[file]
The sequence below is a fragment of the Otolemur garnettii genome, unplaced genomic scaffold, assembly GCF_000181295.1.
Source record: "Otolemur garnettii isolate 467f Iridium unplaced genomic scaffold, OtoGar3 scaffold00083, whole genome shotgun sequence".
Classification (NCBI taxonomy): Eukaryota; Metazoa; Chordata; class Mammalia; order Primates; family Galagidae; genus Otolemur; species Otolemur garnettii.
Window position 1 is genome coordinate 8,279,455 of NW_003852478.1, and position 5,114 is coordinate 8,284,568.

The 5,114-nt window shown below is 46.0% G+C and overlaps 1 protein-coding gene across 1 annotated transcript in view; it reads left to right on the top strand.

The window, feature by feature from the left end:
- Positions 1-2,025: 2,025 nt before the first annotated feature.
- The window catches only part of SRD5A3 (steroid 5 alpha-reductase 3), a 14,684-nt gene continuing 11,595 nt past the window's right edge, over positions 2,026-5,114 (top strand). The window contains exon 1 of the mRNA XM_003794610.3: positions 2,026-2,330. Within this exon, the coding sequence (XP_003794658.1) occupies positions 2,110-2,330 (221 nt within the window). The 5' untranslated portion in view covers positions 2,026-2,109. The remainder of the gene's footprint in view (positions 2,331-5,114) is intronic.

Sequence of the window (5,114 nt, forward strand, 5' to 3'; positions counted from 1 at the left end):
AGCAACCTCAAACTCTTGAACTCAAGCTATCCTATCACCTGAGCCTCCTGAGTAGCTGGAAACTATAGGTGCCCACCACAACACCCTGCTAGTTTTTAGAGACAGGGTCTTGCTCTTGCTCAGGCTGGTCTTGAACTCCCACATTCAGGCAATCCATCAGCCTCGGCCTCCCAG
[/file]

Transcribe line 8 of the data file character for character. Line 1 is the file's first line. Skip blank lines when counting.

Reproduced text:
- The window catches only part of SRD5A3 (steroid 5 alpha-reductase 3), a 14,684-nt gene continuing 11,595 nt past the window's right edge, over positions 2,026-5,114 (top strand). The window contains exon 1 of the mRNA XM_003794610.3: positions 2,026-2,330. Within this exon, the coding sequence (XP_003794658.1) occupies positions 2,110-2,330 (221 nt within the window). The 5' untranslated portion in view covers positions 2,026-2,109. The remainder of the gene's footprint in view (positions 2,331-5,114) is intronic.